Shalom! Soon it will be the Jewish festival of Purim (Wednesday night, Feb 28). The Talmud poses the question: Why don’t we sing Hallel (biblical praises of God) on Purim? Various answers are proposed: 1) Rabbi Isaac says that we don’t say Hallel when recalling a miracle that occurred outside the Holy Land. 2) Rabbi Nahman suggests that the reading of the Megilla constitutes Purim’s Hallel so we don’t need to say the real Hallel as well. 3) Rava, another Sage, however, has a darker reading and a very clever reason. He says that it would be inappropriate to sing Hallel on Purim. Hallel contains the words “Praise you servants of the Eternal” (Psalms 113:2) and this does not ring true with our experience on Purim when, even at the end of Megillat Esther, the Jews are still the servants of Ahasuerus. Rava is telling us that despite all the singing, dancing and general merriment at the end of Megillat Esther something is fundamentally wrong with the world that Purim.
When Rava says that it is inappropriate to sing Hallel on Purim because the Jews are the servants of Ahasuerus rather than the servants of the Eternal, he is also addressing the Jews of his own generation. Ultimately a person can only serve one master, and as subjects of a diaspora ruler they, too, would need to compromise their religious principles to ensure their ongoing survival. In other words, Purim is not about sober reality and in the end we all need to confront what is real.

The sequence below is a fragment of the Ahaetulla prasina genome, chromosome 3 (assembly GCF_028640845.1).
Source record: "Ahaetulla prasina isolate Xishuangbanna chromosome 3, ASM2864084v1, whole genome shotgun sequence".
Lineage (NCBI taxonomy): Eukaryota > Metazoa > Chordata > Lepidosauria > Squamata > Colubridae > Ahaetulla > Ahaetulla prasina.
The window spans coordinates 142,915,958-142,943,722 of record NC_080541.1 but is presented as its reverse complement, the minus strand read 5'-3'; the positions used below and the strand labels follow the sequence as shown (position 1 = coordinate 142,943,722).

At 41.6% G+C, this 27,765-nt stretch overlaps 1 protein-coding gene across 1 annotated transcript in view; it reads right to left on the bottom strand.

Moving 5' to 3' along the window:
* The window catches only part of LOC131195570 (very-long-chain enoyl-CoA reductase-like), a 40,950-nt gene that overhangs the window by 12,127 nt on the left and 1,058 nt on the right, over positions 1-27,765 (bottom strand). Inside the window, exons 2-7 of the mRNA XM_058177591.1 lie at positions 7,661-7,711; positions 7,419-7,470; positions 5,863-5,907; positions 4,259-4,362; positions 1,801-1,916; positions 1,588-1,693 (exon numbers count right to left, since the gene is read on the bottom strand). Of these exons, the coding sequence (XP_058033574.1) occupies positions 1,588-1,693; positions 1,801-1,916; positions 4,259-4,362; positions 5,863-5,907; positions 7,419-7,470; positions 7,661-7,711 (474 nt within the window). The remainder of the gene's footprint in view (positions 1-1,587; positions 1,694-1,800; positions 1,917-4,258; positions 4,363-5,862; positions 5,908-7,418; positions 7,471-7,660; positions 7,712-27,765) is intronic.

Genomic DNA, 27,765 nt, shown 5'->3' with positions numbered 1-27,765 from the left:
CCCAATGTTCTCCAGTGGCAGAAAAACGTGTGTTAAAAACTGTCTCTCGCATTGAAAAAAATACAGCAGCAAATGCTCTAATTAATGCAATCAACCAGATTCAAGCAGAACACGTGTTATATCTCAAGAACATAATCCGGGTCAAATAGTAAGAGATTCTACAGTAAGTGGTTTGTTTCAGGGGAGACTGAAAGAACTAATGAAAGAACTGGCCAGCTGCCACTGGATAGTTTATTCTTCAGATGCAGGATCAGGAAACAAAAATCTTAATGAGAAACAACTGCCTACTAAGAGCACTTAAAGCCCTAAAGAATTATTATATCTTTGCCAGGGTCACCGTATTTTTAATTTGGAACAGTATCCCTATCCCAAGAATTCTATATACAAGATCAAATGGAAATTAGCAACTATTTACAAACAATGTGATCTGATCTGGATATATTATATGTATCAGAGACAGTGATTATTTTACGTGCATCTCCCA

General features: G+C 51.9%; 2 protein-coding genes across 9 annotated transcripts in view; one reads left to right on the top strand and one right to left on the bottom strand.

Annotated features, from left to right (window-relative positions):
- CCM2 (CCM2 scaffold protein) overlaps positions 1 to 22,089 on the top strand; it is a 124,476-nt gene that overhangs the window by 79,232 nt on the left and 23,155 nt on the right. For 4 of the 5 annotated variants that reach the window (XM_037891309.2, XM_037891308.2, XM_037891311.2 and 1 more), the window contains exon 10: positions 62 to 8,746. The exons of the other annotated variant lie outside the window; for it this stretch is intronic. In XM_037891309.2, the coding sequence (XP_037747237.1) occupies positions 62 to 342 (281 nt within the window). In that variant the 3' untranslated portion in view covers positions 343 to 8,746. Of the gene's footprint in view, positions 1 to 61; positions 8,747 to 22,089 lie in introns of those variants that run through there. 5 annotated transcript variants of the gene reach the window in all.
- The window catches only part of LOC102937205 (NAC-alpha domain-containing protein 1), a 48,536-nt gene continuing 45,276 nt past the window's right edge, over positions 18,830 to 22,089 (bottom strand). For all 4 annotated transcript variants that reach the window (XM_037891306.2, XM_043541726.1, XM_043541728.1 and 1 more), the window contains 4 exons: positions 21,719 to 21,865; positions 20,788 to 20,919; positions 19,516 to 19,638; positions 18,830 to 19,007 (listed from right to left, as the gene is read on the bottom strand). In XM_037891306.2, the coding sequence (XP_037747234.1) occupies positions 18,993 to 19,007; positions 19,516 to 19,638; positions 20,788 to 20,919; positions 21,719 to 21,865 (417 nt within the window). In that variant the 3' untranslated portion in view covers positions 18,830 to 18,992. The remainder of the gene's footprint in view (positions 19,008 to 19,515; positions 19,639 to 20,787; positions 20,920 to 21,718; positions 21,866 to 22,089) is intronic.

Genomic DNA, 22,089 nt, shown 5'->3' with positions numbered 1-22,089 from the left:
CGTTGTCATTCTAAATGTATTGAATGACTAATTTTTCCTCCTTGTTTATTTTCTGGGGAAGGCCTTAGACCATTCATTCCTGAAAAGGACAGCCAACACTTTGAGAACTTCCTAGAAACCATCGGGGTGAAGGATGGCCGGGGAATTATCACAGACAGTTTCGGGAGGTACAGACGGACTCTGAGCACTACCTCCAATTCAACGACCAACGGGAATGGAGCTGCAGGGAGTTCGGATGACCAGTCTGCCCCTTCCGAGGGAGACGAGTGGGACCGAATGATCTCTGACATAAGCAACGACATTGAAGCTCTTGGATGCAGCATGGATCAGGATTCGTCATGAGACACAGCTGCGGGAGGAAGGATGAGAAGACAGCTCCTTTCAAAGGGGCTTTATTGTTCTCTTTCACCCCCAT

From Mordecai and Esther to Rava to today we know all too well that a fun holiday does not mask the bitterness, vulgarity and contempt of our present age. And like the Purim story, God’s presence all too often appears eclipsed. We are left seemingly on our own. Or to put it another way, we must decide if we will stand up to wrongdoing. Like Esther, we must determine what we are willing to risk to make the world a place of more justice and equality.
When Esther expresses reservations to Moredacai about sticking her neck out for others, Mordecai reminds her that her exalted position may have been granted precisely for this opportunity to do the right thing. And so, on this Purim, I would ask of each of us: what more can we do to address the wrongs in our world. Who knows? We may be where we are precisely because if we wish we can do something to bring more lasting blessing to our precious, troubled world.
by: Rabbi Edwin C. Goldberg